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Liberia: Ebola has forced an 18-year-old boy to become a father figure

Griffith, 18, and his surviving little sister, Annie*, age 7 (Aubrey Wade/Save the Children)

Elder brother to father figure is not an easy transition – especially not when you’re only 18 years old.

But Griffith has no choice. Ebola has taken his mother and two of his three sisters, and now only he and seven-year-old Annie* are left in the house.

“It is difficult”, Griffith confides. “When she does something naughty and I tell her off she gets upset and says she misses our mother.

“I don’t have patience like our mother did.”


Bereaved and forced to sleep outside

Griffith and Annie live in a basic home in Margibi County, Liberia, with very few possessions: most of what they owned  had to be burned after their mother Margaret, sisters Mary, 11, and Madeline, 19, and Madeline’s 6-month-old baby boy died from Ebola.

During the six days they waited for their home to be thoroughly disinfected with chlorine, Griffith and Annie had to sleep outside, during the height of the rainy season.

”It was cold and uncomfortable but we hugged each other to stay warm,” Griffith tells me.


Relying on relatives, the government – and Save the Children

They have no income, relying on financial help from relatives who have little to spare, on the generosity of their close-knit community, and on help from Save the Children and the Ministry of Health and Social Welfare (MOHSW).


We provided them with food and water to get them through their 21-day quarantine, and when it ended we provided a cooking pot, bucket, towel, and a mattress for them to sleep on.

These items make up the bulk of their possessions, but Griffith does own a mobile phone. It allows him to receive calls from Kou, 32, who works for the MOHSW and speaks to him regularly to see how he is coping.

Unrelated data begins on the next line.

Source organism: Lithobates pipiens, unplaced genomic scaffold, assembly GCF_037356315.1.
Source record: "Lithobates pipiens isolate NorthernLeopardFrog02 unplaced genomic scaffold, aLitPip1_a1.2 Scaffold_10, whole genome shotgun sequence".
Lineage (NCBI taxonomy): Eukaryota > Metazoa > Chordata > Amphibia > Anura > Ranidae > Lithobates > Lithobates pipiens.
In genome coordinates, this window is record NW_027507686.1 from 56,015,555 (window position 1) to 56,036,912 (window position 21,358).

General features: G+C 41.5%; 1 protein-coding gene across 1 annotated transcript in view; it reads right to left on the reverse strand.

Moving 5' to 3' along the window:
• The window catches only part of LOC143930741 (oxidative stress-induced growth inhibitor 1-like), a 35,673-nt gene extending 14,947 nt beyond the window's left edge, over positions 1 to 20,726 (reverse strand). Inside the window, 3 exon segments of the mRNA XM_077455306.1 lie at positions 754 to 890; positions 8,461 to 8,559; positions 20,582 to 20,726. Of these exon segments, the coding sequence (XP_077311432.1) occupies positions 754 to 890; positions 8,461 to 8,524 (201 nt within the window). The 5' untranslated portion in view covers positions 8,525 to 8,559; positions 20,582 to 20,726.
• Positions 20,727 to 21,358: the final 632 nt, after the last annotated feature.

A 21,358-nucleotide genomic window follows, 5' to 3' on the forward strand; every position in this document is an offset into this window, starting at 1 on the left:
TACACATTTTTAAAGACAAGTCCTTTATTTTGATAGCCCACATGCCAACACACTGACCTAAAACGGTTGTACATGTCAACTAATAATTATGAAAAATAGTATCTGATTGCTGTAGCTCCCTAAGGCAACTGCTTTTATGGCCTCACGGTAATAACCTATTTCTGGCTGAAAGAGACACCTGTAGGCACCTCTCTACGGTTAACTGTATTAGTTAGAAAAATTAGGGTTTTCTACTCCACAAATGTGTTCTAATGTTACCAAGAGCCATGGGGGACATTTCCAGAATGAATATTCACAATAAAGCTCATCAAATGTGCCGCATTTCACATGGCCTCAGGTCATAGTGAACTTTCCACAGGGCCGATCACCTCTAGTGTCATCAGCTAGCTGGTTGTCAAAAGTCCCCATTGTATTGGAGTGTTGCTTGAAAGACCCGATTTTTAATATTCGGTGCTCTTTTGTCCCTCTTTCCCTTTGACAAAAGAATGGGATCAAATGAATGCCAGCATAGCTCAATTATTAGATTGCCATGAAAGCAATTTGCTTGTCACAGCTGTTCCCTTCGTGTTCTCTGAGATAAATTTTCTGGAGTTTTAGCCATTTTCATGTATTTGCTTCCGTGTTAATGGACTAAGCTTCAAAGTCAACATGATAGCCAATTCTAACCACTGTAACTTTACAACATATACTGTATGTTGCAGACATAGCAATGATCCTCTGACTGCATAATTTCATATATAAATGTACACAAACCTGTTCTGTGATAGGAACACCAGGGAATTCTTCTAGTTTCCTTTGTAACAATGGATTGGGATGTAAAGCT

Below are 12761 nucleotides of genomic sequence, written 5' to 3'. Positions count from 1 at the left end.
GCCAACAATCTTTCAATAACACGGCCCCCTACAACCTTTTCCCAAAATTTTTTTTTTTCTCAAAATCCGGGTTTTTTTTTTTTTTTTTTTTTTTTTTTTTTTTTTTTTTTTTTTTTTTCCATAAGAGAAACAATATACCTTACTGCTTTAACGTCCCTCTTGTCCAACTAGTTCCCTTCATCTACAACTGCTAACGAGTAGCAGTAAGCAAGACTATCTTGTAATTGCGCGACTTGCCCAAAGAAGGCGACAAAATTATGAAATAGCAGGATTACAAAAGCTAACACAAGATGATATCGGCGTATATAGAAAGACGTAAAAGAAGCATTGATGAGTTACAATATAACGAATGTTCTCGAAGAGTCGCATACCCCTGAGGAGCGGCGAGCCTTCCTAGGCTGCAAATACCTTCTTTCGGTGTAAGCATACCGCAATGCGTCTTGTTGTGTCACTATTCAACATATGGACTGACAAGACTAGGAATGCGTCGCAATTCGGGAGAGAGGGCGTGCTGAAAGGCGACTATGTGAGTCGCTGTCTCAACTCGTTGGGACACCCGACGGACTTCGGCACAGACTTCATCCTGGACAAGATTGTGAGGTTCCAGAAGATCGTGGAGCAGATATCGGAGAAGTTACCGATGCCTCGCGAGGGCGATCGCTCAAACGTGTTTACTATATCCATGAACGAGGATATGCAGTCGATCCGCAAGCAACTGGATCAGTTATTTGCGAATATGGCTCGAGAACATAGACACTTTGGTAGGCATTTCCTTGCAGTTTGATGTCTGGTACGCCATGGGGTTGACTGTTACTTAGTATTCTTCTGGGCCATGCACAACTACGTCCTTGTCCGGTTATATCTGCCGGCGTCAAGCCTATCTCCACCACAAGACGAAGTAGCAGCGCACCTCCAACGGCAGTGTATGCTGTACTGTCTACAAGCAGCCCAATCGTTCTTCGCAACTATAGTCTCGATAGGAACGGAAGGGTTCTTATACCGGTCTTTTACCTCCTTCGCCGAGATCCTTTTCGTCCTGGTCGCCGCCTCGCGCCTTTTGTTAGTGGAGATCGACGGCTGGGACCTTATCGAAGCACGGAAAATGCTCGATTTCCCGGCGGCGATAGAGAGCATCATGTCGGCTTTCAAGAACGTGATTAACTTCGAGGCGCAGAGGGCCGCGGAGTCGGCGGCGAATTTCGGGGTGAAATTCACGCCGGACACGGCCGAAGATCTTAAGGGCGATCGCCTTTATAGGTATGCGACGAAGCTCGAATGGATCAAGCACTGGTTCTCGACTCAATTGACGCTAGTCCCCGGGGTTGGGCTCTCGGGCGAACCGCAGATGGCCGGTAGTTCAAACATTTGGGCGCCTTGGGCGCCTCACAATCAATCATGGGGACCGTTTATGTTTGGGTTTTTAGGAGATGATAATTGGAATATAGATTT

A kindly voice of reason

Kou, an employee of the Ministry of Health and Social Welfare trained by Save the Children in psychosocial first aid (Aubrey Wade/Save the Children)

Kou, who received training from Save the Children on how to provide Psychosocial First Aid, tells me: “When their mother was taken away it laid heavily on their mental state.

“Griffith thought all hope was gone and that no-one would care for them again. They felt they had nothing to live for.

“I came to say ‘No, you still have to live. You can still bounce back, go to school, get an education and help your sister’.”

Kou spoke to the community to make sure they knew that once Griffith and Annie were out of quarantine, they need not be avoided.

Her efforts seem to have done the trick – other children are happy to play with Annie now, and Griffith reports happily that he been able to go and collect water from the local water pump without anyone complaining.


Stoic and determined to help others

Their uncle Emmanuel is keeping up their rent payments to ensure they keep a roof over their heads, but Griffith worries how they will cope.

Despite this, Ebola has not altered his plans for the future. He is a talented student and when the schools reopen he aims to finish high school and go to university.

“I want to study medicine”, he says. “I want to be able to help other people when they get sick”.

*Name changed to protect identity


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